….about the Greek language: when Greek men are talking together they almost always seem to be having a fierce argument. I wondered whether it stems from their desire to burnish the macho image they have of themselves – an image that is not borne out by the reality.  ….I discovered fairly quickly that Greek men are actually pretty soppy and liable to burst into tears for no apparent reason. They are far more liable than northern Europeans (especially the British) to pour their hearts out to you even when they are entirely sober and sometimes weep on your shoulder over some sad episode in their lives. It can sometimes be endearing for a buttoned-up Brit to be exposed to this sort of behavior, but mostly it is mildly embarrassing…..when there are a group of Greeks together. It’s a bit like listening to children in a school playground. …Its not just men either   . Christopher complains that when his wife and friends are together, at least three will be speaking at the same time and all of them at full blast.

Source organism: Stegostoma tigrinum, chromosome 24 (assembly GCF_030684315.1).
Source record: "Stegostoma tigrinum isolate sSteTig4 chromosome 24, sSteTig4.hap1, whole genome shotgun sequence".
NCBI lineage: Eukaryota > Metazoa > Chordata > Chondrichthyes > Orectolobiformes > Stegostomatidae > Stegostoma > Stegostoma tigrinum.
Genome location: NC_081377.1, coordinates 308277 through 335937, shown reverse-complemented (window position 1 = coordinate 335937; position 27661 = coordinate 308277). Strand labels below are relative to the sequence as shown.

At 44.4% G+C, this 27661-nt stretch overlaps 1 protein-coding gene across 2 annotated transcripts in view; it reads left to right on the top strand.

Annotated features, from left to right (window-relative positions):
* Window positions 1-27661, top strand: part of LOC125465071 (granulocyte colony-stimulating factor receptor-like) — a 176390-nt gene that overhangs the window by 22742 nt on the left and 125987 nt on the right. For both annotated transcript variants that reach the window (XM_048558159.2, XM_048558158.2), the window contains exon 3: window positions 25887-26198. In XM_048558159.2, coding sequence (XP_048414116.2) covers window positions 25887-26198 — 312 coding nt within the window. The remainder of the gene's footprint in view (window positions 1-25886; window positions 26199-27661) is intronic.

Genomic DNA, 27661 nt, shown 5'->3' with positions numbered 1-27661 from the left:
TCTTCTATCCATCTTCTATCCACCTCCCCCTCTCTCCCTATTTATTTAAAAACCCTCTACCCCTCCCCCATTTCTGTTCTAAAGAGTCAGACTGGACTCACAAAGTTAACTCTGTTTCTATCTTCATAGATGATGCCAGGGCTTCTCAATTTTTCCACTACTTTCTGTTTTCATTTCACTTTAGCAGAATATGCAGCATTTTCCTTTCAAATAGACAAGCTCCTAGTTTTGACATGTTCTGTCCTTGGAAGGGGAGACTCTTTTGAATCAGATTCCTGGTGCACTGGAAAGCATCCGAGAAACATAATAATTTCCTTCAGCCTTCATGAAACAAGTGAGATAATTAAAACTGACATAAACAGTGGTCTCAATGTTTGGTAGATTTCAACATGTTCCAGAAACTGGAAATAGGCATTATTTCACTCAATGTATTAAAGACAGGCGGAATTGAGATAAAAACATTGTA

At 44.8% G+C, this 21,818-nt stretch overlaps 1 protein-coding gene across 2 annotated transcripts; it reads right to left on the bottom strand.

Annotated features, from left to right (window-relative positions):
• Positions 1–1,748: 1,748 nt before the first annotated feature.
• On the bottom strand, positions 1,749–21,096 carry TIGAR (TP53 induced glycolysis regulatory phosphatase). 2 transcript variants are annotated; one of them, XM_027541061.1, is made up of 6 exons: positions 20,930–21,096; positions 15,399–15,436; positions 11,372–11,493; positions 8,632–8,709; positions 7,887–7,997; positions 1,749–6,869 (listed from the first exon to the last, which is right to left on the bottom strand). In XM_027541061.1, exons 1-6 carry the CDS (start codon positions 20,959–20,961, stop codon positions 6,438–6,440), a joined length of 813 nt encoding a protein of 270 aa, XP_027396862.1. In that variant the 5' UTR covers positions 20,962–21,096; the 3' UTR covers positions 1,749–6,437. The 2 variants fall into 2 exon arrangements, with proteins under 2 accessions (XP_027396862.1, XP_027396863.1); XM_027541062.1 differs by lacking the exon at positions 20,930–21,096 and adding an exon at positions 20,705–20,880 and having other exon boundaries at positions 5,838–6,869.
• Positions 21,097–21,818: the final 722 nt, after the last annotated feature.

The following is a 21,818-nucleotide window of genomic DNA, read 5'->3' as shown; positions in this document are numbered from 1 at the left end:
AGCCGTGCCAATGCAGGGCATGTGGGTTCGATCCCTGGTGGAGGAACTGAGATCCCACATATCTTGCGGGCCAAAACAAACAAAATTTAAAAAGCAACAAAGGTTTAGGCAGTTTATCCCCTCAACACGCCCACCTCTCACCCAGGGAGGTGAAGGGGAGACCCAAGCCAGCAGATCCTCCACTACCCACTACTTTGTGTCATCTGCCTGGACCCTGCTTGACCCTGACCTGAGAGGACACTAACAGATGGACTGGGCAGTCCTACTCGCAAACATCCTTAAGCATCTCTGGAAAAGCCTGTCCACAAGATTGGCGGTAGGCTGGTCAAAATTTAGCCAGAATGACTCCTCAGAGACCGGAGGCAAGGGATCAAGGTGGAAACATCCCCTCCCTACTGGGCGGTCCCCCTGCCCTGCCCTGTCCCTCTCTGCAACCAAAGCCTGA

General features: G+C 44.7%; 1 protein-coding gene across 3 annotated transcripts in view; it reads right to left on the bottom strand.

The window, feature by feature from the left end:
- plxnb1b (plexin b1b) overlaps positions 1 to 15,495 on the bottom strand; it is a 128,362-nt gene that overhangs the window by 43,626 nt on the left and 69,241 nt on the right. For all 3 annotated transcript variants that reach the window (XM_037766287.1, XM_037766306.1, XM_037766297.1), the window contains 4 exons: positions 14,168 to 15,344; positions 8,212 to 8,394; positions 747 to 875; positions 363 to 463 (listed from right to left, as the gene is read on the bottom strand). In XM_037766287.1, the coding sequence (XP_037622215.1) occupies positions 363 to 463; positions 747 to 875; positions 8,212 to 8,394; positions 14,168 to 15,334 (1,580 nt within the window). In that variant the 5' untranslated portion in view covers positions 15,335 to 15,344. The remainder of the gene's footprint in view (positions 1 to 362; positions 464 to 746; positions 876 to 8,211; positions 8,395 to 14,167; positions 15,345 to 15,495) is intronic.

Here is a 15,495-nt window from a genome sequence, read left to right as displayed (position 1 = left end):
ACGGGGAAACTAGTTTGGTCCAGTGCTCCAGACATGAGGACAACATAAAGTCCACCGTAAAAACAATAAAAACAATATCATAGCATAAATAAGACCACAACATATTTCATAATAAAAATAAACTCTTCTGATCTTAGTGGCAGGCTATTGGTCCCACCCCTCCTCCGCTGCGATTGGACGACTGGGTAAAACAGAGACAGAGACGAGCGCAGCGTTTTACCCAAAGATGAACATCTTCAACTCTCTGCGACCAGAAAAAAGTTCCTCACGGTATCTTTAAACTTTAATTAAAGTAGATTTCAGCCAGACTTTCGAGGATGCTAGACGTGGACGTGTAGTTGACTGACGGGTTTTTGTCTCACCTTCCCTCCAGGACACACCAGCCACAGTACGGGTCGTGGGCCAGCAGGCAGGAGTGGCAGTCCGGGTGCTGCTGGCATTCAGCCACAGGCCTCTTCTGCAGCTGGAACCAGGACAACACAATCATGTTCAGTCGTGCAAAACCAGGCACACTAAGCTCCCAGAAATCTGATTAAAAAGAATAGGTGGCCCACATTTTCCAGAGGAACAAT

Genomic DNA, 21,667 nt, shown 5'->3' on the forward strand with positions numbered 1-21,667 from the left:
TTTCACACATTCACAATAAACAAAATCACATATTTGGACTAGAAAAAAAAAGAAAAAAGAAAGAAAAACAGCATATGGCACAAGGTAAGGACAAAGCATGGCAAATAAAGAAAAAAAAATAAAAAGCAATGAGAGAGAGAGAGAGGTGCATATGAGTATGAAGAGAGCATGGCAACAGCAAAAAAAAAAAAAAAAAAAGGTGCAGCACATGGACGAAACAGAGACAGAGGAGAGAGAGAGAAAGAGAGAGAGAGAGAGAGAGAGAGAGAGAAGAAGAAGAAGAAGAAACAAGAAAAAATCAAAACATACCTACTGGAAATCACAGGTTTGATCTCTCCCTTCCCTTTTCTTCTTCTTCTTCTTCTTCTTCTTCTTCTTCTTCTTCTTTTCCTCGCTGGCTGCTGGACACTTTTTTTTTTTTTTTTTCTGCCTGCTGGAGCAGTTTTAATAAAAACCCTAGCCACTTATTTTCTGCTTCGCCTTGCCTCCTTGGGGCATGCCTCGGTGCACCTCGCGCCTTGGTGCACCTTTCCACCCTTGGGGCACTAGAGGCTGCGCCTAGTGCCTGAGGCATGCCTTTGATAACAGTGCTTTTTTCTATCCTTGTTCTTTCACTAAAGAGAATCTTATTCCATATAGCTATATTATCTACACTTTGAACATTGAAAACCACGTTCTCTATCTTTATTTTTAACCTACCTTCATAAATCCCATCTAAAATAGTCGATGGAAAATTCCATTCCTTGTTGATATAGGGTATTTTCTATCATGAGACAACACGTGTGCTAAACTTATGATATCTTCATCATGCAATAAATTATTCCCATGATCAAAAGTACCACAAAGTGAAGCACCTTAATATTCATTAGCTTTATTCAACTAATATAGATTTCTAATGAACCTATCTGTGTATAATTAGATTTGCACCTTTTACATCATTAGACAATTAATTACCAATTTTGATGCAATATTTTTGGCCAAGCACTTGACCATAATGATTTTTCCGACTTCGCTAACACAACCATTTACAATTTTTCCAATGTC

Greek is a hard language …way harder than any average European language, and not far off the real monsters such as Mandarin and Finnish……a very demanding grammar that is on par with Latin, it lacks any useful roots you can latch on to. Learn a bit of Spanish, Italian and French and you can soon be making educated guesses as to what a word may be. Try that in Greek and unless the word is ‘computer’ you will always be wrong.

….in the years between 800 BC and 300 BC the average size of the Greek household increased five times. …is quite remarkable and historians are not absolutely sure why it happened. Most make the assumption that it was because the region had become so much wealthier…